Cantor’s Corner: Painting Preparation and Planning Tips
by Gregg Cantor
Resident Expert, Home Pro Show
President, Murray Lampert Design, Build, Remodel
Painting is an easy and inexpensive do-it-yourself project that will give your home a fresh new look, and Labor Day weekend is a great opportunity to paint your home. Here are my painting preparation and planning tips to help make your project go as smoothly as possible:
Starting your painting prep
Before visiting the paint department, I recommend creating a plan. Make a list of all the areas/rooms you plan on painting including color, size and finish, and inventory any supplies you already have. When you get to the store, you’ll know what you need.
When choosing colors, don’t be afraid to put some paint on the wall. Existing furnishings and lighting can affect the color and paint chips may not be a true representation of how it will look in your space. If you are unsure about a color, buy a pint can and apply some paint to your wall to see how it will really look before committing.
Quantity: Length X Height X 4
A quick and easy way to calculate how much paint to buy for a room is to multiply the area of the wall by 4. Using the measurement of the longest wall, the formula is Length X Height X 4. If you have existing plans, bring those with you to the paint store. For larger jobs, if you don’t have blueprints an appraiser’s plan works or draw a simple sketch with rough dimensions.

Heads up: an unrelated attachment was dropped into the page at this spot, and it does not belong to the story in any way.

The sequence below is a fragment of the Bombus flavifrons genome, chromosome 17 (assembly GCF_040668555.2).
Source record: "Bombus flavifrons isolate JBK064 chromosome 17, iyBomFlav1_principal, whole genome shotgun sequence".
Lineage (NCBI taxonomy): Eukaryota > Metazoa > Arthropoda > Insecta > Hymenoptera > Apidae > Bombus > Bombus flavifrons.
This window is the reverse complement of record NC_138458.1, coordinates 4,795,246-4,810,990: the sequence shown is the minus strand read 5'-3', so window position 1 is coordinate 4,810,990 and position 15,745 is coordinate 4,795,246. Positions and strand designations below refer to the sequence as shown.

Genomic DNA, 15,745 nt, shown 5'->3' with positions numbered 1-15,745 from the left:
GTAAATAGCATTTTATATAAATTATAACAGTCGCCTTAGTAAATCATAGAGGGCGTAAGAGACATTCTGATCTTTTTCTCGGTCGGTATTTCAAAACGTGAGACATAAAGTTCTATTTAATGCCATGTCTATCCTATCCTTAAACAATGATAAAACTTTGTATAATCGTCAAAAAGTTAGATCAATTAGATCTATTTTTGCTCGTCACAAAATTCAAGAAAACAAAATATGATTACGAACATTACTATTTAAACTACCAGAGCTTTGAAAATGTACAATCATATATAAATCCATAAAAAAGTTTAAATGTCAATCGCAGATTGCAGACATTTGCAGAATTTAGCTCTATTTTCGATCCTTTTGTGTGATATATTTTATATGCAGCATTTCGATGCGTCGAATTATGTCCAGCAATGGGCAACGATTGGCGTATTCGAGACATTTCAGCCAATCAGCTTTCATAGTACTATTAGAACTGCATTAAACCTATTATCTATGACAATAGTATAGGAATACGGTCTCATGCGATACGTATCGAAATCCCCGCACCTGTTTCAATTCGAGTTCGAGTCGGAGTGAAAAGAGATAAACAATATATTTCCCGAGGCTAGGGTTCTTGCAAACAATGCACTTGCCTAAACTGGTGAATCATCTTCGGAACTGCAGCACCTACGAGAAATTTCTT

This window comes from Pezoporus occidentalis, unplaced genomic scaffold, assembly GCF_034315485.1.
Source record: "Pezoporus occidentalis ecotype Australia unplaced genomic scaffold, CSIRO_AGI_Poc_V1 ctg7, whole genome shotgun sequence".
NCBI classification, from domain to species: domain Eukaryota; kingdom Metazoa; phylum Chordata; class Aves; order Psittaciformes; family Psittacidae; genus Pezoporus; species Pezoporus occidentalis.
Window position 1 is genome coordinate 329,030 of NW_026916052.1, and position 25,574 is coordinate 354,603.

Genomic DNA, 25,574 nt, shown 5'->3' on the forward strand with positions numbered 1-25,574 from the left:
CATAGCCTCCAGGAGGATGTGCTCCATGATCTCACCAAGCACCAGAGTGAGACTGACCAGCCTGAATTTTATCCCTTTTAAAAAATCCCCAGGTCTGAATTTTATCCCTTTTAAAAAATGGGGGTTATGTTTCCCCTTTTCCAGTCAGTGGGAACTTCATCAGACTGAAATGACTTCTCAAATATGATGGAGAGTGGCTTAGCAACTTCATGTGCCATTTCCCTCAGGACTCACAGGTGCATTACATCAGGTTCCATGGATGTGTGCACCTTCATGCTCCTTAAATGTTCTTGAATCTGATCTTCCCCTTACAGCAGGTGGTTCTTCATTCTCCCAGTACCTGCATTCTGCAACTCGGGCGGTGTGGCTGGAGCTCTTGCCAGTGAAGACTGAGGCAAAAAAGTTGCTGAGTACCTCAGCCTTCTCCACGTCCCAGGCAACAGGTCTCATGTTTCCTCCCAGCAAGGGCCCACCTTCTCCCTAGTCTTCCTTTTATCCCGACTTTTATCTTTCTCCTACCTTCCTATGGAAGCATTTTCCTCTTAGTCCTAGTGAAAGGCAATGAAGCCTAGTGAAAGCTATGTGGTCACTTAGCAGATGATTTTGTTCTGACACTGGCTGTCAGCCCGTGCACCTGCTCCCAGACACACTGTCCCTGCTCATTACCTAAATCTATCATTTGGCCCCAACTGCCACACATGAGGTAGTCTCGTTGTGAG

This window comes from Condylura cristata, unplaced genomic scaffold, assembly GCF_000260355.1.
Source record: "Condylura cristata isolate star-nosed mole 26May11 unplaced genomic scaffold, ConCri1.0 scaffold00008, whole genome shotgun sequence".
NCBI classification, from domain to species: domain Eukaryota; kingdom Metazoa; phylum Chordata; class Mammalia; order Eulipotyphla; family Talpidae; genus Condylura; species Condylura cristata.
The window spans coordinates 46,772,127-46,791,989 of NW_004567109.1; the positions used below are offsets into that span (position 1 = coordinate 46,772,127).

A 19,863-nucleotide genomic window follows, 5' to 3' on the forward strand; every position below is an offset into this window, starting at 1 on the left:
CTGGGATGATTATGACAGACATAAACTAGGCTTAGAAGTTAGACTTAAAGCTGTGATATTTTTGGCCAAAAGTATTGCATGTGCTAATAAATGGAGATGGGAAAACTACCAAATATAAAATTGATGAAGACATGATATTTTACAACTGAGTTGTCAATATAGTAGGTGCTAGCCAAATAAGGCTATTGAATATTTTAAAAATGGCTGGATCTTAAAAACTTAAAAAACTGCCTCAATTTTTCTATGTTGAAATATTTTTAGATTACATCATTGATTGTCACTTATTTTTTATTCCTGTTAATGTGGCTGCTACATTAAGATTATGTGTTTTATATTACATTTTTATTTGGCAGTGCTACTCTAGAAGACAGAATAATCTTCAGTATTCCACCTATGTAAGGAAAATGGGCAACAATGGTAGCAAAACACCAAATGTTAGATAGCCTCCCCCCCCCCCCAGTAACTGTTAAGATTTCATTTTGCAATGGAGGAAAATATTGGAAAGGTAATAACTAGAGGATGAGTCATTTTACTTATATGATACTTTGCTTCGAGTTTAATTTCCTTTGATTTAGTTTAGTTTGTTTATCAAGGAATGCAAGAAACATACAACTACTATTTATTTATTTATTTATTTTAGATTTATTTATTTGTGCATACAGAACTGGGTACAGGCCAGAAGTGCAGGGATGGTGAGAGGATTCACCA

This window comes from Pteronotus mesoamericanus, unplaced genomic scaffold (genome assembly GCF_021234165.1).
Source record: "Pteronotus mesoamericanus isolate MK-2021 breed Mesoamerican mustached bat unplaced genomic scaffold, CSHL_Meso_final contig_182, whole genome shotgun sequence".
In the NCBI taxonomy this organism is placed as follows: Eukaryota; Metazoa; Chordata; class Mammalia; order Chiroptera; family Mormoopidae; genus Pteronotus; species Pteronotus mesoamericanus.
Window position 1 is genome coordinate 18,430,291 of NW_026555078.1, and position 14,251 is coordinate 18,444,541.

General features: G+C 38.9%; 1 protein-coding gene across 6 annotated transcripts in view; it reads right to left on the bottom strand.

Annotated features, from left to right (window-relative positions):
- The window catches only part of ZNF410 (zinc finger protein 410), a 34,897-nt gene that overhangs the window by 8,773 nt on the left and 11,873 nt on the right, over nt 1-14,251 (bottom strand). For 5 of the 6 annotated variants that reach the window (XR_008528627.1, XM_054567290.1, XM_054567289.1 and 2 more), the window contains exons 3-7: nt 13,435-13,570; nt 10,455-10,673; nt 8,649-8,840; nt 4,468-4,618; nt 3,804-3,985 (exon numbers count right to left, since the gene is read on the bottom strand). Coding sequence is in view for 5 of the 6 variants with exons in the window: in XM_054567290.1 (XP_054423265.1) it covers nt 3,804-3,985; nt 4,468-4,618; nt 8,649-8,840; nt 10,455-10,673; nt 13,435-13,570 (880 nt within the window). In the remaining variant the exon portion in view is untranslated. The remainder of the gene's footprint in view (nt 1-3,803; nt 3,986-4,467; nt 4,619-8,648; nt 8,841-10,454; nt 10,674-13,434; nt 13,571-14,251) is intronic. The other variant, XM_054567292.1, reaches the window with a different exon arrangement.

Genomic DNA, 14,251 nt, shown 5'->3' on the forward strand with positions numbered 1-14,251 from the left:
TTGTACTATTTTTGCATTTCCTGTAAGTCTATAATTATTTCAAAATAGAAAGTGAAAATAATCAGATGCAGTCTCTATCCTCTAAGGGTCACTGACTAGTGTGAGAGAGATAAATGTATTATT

Patch & Repair
You should always patch, sand and wipe before applying any paint. Use tack cloth or a Swiffer duster to make sure there is no residual dust on your surface. For existing painted walls, use degreaser or TSP.
Always use painters tape and tamp it down with a putty knife. There is no need to tape windows, you can safely scrape glass with the appropriate tool. For easy removal, always score tape between walls and baseboard or crown molding.
Canvas drop clothes work best for protecting floors and can easily be moved around. Plastic is slippery and paint doesn’t allow the paint to dry, which often causes a mess. Don’t worry about covering the entire room unless you are painting ceilings, usually about 4-5 feet out from the wall is sufficient.
Don’t buy cheap brushes and rollers. Good quality tools will save you time, and the finished product will look noticeably better.
Finish rolling one wall and cut-in the ceiling before moving to a new wall. To keep an even finish, don’t over load your roller or brush with paint.
Once you’ve done your painting prep, I recommend getting your supplies at a professional painting supply or hardware store with a paint department over big box stores. You will get expert advice, quality materials and everything you need the first time.
And if the do-it-yourself route isn’t for you, there are great professional painters. See who the Home Pro Show recommends.